If you do decide to sell, whether now or in the future, it is important to avoid some of the common mistakes owners have made that have greatly reduced their sale proceeds. For instance, we have seen many owners try to sell for prices that are either below or way above market, so it is extremely important to know the true market value of the business based on actual recent sale values. It is also critical to know how to properly structure the transaction for the lowest tax effect. Poor financial records can not only make it difficult to determine the true tax effect, but it can also cause buyers to have concerns about the quality of the business and reduce the value they would be willing to pay. So, it is important to have clear and professional financial information. We have also seen many owners try to sell to employees or other buyers who do not have access to financing and so they end up having to provide owner financing instead of being able to walk away from the business with most of the proceeds provided at closing. It is imperative to do a thorough screening of all potential buyers and to have access to experienced buyers who know how the process works.

Most funeral home owners get into the business because they love to serve families, and they don’t want to walk away from the families they have assisted for so long. Selling your business doesn’t necessarily mean that you can’t continue to serve your families. In fact, almost all buyers we talk to tell us that they would prefer for the former owner to stay and work for as long as they want. The business is more valuable if the former owner will stay on and continue to serve the families even if it is at a reduced capacity. In fact, selling is an opportunity to get rid of most of the back office activities like bookkeeping, filing insurance claims, payroll, accounts payable, technology, legal, etc. and focus strictly on serving your families. An added benefit is that you can do this while eliminating the risk of the value of the business going down in the future, and reducing or eliminating your weekend and middle of the night hours. If you have kids in the business, buyers also prefer for them to stay on and help continue your legacy for years to come. In fact, often times they will have opportunities for career growth beyond what you could currently offer.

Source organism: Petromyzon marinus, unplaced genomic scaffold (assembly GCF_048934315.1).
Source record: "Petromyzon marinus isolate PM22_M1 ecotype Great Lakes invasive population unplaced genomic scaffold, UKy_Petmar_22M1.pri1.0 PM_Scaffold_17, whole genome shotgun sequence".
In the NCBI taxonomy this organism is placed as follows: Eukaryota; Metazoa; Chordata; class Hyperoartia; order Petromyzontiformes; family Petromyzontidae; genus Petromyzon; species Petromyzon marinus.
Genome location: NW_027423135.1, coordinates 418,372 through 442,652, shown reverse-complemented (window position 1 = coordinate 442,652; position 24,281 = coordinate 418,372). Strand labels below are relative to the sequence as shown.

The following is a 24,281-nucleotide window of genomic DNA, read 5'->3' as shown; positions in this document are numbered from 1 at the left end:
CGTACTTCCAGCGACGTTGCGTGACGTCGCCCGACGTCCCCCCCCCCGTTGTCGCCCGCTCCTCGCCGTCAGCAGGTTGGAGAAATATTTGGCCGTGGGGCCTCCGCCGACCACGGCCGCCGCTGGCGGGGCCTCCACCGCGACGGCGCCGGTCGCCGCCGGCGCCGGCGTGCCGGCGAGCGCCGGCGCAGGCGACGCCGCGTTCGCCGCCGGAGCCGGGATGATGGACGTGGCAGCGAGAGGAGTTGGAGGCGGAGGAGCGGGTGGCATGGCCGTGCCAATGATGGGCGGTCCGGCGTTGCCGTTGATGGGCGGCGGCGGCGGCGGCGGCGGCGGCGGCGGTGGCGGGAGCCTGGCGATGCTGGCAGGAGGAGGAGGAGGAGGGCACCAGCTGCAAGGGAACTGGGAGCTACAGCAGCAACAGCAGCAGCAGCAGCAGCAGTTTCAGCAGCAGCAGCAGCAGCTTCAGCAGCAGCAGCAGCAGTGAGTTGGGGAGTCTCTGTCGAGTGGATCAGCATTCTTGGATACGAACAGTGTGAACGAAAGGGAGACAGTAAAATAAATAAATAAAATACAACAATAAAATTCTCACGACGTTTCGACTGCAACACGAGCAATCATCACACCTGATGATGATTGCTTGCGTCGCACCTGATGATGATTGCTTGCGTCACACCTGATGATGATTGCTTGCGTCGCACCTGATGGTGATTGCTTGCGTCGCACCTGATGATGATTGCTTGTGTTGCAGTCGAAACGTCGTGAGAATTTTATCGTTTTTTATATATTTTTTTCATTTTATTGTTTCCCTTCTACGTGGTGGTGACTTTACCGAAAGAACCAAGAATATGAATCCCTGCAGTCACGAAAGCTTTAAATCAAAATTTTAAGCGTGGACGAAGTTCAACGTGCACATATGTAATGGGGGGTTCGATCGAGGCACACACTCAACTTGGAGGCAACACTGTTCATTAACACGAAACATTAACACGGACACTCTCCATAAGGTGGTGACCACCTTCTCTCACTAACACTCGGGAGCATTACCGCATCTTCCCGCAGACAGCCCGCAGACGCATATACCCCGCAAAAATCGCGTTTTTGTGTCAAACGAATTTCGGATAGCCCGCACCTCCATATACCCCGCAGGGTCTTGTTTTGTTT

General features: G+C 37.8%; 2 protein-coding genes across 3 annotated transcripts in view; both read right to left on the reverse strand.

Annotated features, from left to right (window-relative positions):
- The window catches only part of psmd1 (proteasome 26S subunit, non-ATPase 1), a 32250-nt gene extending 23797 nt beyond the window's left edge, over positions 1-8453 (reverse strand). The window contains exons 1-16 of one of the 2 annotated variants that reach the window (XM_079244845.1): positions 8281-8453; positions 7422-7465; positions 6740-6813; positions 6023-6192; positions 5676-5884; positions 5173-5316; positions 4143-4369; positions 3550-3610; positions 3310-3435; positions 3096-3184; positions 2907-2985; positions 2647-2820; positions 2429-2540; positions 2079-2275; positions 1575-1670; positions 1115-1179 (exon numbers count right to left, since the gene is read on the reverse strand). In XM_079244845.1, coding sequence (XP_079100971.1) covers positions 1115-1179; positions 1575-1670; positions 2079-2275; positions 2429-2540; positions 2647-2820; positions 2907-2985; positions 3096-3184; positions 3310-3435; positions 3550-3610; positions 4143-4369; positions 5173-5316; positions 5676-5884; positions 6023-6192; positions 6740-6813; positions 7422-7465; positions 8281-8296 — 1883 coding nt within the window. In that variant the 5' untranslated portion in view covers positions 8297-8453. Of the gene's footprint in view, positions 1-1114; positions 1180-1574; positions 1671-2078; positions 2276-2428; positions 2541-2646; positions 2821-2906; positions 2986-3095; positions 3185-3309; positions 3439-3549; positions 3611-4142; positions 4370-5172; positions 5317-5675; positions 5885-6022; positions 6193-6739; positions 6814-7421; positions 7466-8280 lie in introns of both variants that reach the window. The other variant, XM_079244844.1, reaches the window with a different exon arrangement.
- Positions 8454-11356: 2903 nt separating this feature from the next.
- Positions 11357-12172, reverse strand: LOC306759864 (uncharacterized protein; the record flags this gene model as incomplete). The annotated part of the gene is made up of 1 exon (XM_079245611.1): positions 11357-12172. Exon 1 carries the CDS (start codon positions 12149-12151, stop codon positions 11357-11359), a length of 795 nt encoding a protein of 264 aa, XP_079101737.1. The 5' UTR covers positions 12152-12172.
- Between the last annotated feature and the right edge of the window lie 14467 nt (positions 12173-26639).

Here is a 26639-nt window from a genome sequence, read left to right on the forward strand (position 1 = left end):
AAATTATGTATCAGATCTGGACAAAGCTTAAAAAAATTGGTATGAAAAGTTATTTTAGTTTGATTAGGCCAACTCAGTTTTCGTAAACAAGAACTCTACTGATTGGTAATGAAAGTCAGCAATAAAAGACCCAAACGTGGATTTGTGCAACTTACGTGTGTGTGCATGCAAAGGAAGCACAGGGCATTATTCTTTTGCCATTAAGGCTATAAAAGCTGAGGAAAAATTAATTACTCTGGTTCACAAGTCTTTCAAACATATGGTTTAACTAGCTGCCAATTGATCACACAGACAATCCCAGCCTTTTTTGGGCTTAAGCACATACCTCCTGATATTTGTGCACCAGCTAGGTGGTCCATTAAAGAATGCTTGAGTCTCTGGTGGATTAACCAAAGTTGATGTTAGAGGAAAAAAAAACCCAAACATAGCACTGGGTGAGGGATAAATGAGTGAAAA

It is an excellent time to explore selling a funeral home. We know that selling a family business is a very difficult and emotional decision, especially when the family has owned the business for many generations. NewBridge Group can help you separate the business side of the decision from the emotional side. For many years we have offered funeral home owners a free valuation to help you determine the current value. With the dramatic increase in the cremation rate, we realized the need to evaluate how that could impact the value of funeral businesses in the future. To address that need we have recently begun to offer a comprehensive analysis of the impact of cremations on revenues and value over the next 5 years using your actual financial and cremation numbers. This will help you base your succession planning and exit strategy on actual data while keeping the emotional aspects out. If you are considering a sale, NewBridge Group would be happy to assist you in your decision.

NewBridge Group represents funeral home owners interested in exploring a sale of their business. Call for a free consultation: 404-249-9582


Jeff Boutwell

President, NewBridge Group


Dwight Glover

Director – Advisory Services, NewBridge Group